Our current world is constantly tuned in to our "gadgets"; computers, phones, and e-readers consume our days at work, home, or school. I find more people I know seem to be walking around in a daze or utterly dependent on their iPhone/iPad/ Blackberry for the latest media update. It becomes easy to forget what it is like to connect in person anymore, and even when we are in person the “gadget” has begun to take precedence! Spiritual connection either with ourselves or with others seems to be quickly becoming a thing of the past. Does anyone take the time anymore to sit and reflect? There is not necessarily a link between religion and spirituality, one does not need to be religious to be spiritual; you can have an innate sense of connectivity without participating in any religion. But, how do we expect to solve our own challenges anymore or find a way to see the bigger picture of our own lives if we are buried in updates of Jennifer Aniston’s new hairdo?
How do you highlight your values, and find meaning in your life? You may feel most in touch with your own and others spirits during meditation, or in a shared contemplative space, or even by engaging a friend or family member in deep conversation. It is all about reminding ourselves what is important to our well being so that we can prioritize what to make time for. Finding ways to be spiritual may help us figure out how to eliminate our stress, be present with nature, people, or our own thoughts. By allowing ourselves to be fully present we continue to strive towards our best selves. Try focusing on one thing fully, unitasking instead of multitasking. Reach out to those who may need to hear from you. Take comfort in the spaces around you. And allow the power of making time to change your outlook by allowing yourself the art of reflection. In other words: unplug and relax! You may find you learn more about the ways you do enjoy to spend your time then by losing all your time to updates which aren’t pertinent to your life and values. This week is national 'unplug' Shabbat. Join the challenge and take advantage of life before the cell phone. I unplug every week and find myself craving Shabbat every other day of the week. We live in a world where we are constantly accessible to work, school, and there is an expectation of an instant response. Imagine what making time for family and friends again would look like and how much your connections with others would strengthen.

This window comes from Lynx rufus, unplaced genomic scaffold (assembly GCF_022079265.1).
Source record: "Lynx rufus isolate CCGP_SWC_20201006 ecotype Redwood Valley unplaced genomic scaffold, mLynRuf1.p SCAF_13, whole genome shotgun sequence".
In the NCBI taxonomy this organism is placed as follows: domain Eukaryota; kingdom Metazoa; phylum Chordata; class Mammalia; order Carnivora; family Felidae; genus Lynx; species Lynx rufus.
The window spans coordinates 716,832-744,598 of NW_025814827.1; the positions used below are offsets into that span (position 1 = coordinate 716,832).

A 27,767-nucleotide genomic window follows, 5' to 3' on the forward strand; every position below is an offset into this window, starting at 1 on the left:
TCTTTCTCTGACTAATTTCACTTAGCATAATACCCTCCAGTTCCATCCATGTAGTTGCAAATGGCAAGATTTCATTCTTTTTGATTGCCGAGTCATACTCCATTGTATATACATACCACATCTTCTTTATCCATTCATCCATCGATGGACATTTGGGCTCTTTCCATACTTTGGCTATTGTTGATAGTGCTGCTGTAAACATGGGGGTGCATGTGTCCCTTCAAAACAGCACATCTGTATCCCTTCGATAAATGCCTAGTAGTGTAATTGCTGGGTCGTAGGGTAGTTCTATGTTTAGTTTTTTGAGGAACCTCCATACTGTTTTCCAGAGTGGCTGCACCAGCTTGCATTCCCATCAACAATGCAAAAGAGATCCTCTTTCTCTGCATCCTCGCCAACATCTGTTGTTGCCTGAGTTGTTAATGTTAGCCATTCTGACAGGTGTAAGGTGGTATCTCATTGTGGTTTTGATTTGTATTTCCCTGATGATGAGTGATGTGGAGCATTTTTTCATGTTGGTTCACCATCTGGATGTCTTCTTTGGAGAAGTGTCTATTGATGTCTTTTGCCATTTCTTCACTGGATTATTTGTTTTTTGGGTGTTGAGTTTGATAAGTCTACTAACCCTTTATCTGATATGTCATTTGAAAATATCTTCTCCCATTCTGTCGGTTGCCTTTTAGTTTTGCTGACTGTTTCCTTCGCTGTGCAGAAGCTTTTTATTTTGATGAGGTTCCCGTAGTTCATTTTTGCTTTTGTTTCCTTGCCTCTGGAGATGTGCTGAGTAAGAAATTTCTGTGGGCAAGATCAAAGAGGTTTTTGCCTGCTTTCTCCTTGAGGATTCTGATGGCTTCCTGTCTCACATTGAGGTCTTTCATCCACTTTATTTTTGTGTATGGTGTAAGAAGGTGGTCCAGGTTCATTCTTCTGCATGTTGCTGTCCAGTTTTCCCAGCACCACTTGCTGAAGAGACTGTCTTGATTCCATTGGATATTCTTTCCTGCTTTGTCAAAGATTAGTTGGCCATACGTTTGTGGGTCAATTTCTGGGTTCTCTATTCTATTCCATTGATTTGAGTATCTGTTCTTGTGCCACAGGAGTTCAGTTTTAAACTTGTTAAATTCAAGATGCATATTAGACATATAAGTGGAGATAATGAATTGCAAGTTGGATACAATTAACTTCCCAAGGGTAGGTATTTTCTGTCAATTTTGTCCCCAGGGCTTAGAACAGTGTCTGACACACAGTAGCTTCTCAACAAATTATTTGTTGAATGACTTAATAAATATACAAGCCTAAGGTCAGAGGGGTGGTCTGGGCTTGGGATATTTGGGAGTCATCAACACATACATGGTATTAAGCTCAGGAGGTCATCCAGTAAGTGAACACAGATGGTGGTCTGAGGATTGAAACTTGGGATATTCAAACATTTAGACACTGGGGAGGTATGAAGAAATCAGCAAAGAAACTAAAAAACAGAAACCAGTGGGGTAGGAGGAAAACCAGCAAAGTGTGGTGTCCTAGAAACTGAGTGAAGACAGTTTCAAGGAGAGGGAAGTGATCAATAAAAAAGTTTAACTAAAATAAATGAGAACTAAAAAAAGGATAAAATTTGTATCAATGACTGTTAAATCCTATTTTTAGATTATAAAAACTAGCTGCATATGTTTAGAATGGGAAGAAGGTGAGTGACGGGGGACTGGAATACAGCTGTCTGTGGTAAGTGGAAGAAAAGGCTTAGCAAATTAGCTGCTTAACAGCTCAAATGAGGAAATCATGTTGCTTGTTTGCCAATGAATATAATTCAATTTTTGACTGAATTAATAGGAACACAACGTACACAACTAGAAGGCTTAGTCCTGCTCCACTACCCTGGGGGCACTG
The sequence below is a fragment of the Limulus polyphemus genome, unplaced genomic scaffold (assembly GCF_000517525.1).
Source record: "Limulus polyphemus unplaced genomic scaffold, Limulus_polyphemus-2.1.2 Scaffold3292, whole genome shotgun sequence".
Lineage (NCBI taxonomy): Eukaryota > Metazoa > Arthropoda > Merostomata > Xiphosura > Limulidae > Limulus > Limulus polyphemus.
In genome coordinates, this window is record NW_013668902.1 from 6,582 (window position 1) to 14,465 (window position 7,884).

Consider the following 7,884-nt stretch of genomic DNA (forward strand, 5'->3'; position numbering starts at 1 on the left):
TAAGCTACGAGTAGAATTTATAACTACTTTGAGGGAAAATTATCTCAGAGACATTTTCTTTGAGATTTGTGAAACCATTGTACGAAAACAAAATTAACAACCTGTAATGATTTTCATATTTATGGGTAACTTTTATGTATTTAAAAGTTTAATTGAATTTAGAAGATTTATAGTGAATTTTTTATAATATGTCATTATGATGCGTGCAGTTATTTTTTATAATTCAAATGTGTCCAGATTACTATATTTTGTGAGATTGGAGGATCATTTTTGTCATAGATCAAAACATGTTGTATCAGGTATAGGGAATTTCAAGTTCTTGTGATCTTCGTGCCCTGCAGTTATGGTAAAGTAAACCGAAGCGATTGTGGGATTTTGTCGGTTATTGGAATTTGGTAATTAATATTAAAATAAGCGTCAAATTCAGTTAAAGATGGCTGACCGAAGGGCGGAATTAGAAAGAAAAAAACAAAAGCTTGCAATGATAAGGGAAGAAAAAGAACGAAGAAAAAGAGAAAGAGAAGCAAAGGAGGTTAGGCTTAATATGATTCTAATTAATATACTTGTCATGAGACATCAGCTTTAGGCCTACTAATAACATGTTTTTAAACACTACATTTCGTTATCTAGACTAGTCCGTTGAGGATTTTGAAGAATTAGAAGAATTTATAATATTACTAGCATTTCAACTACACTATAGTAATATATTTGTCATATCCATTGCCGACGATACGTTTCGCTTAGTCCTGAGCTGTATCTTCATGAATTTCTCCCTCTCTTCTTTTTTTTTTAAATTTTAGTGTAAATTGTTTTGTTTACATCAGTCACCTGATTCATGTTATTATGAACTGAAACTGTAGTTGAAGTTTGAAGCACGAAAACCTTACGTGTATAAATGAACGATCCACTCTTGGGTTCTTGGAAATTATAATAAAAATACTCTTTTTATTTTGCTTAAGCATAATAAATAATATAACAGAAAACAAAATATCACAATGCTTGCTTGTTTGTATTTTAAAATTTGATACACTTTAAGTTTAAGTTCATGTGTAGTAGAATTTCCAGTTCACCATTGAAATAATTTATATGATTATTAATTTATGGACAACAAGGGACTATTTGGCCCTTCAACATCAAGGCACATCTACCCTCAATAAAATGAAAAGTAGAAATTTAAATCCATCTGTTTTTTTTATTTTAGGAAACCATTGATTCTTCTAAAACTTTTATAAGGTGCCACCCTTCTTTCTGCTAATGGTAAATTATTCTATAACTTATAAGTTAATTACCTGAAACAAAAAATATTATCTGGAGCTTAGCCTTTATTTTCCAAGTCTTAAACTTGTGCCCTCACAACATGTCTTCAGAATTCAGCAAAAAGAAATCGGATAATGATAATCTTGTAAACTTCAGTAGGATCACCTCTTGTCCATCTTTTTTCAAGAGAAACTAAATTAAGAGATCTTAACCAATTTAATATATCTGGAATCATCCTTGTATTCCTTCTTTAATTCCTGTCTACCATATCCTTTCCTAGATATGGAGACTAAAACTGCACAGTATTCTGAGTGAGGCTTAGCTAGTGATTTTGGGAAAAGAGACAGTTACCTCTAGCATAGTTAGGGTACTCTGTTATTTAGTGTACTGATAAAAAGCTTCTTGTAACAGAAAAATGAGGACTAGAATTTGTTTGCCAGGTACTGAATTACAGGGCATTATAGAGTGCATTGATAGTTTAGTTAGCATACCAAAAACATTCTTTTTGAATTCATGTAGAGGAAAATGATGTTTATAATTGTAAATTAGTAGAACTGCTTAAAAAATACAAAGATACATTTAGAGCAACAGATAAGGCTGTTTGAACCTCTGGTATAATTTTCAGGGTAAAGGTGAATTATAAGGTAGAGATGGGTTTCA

From the Source:
Abraham Heshel, a famous Jewish philosopher argues in his famous book The Sabbath that Shabbat is a “sanctuary in time”. Meaning there is no specific physical place but rather for Jews the weekly gift of time allows us to find ourselves in a greater connected world, or Olam H’aba, the world to come. This past week the Torah portion Vayak'heil continues to talks about the creation of the mishkan/ or tabernacle. The tabernacle was a sanctuary which Jews built and prayed in after the exodus from Egypt. The past week’s piece of Torah talks about the elaborate process of engaging varying people’s skills, and finding extravagant fabrics to ordain their space with. Jewish law uses last week’s Torah portion to teach how to keep Shabbat by abstaining from the exact 39 activities that were done in the creation of the tabernacle. This is how we know the difference between work and rest, since work was used to build; our abstaining on Shabbat is equivocal with rest. While the tabernacle was constructed as a particularly holy place and adorned as such it now only remains in Jewish history. For Jews Shabbat is the holiest of spaces, or time. In this portion we not only see what a physical space should look like according to Jewish law but more importantly we are reminded of the covenant between G-d and the Jews to keep the Sabbath holy. Our time is precious and even if only for one day a week it should reflect our spiritual values so that we can feel fully present and whole. Think of how much more we could accomplish all week if we take the time to feel spiritually nourished!
This week the Torah talks about all of the commandments that the Jews receive from G-d at Mount Sinai. So this week I am choosing to reflect on why keeping Shabbat is one of the ten commandments and what this means for how we live our lives in the 21st century.
“Remember the Sabbath day and keep it holy. Six days you shall labor and do all your work, but the seventh day is a Sabbath of your God: you shall not do any work—you, your son or daughter, your male or female slave, or your cattle, or the stranger who is within your settlements. For in six days Adonai made heaven and earth and sea—and all that is in them—and then rested on the seventh day; therefore Adonai blessed the Sabbath day and hallowed it.” (Exodus 20:8-13)
Shabbat is declared as a day that shall be kept holy. The story of Bereshit (creation) is referenced in the commandment to show that God was able to construct the entire world in six days. Then on the seventh day he rested signifying the “rest” to be as important as the previous days of work. Why is it that having one day a week is so important to God? How is it that we often forget the importance of rest in our own lives?